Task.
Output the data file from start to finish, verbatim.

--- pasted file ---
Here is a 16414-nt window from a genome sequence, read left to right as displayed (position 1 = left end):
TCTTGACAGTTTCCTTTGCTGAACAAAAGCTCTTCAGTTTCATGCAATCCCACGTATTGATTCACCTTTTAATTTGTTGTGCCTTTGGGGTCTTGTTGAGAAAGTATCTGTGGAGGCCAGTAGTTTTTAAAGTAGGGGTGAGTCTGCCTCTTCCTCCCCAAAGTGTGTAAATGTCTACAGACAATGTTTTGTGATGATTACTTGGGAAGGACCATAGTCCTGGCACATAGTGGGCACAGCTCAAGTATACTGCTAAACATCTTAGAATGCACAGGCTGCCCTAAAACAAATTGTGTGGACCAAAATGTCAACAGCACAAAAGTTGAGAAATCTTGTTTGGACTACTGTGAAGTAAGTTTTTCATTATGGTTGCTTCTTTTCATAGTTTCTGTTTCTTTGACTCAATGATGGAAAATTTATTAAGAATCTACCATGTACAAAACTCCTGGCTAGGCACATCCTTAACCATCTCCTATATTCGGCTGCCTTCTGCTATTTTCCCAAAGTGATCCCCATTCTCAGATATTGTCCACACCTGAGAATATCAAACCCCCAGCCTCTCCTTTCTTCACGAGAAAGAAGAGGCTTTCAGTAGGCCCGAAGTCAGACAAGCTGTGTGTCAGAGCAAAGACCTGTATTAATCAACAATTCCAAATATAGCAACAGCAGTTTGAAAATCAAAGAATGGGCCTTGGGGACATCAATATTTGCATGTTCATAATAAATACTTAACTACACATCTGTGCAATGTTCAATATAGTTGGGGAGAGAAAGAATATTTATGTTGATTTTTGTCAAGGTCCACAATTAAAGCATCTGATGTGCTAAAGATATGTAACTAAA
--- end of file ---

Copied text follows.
Here is a 16414-nt window from a genome sequence, read left to right as displayed (position 1 = left end):
TCTTGACAGTTTCCTTTGCTGAACAAAAGCTCTTCAGTTTCATGCAATCCCACGTATTGATTCACCTTTTAATTTGTTGTGCCTTTGGGGTCTTGTTGAGAAAGTATCTGTGGAGGCCAGTAGTTTTTAAAGTAGGGGTGAGTCTGCCTCTTCCTCCCCAAAGTGTGTAAATGTCTACAGACAATGTTTTGTGATGATTACTTGGGAAGGACCATAGTCCTGGCACATAGTGGGCACAGCTCAAGTATACTGCTAAACATCTTAGAATGCACAGGCTGCCCTAAAACAAATTGTGTGGACCAAAATGTCAACAGCACAAAAGTTGAGAAATCTTGTTTGGACTACTGTGAAGTAAGTTTTTCATTATGGTTGCTTCTTTTCATAGTTTCTGTTTCTTTGACTCAATGATGGAAAATTTATTAAGAATCTACCATGTACAAAACTCCTGGCTAGGCACATCCTTAACCATCTCCTATATTCGGCTGCCTTCTGCTATTTTCCCAAAGTGATCCCCATTCTCAGATATTGTCCACACCTGAGAATATCAAACCCCCAGCCTCTCCTTTCTTCACGAGAAAGAAGAGGCTTTCAGTAGGCCCGAAGTCAGACAAGCTGTGTGTCAGAGCAAAGACCTGTATTAATCAACAATTCCAAATATAGCAACAGCAGTTTGAAAATCAAAGAATGGGCCTTGGGGACATCAATATTTGCATGTTCATAATAAATACTTAACTACACATCTGTGCAATGTTCAATATAGTTGGGGAGAGAAAGAATATTTATGTTGATTTTTGTCAAGGTCCACAATTAAAGCATCTGATGTGCTAAAGATATGTAACTAAA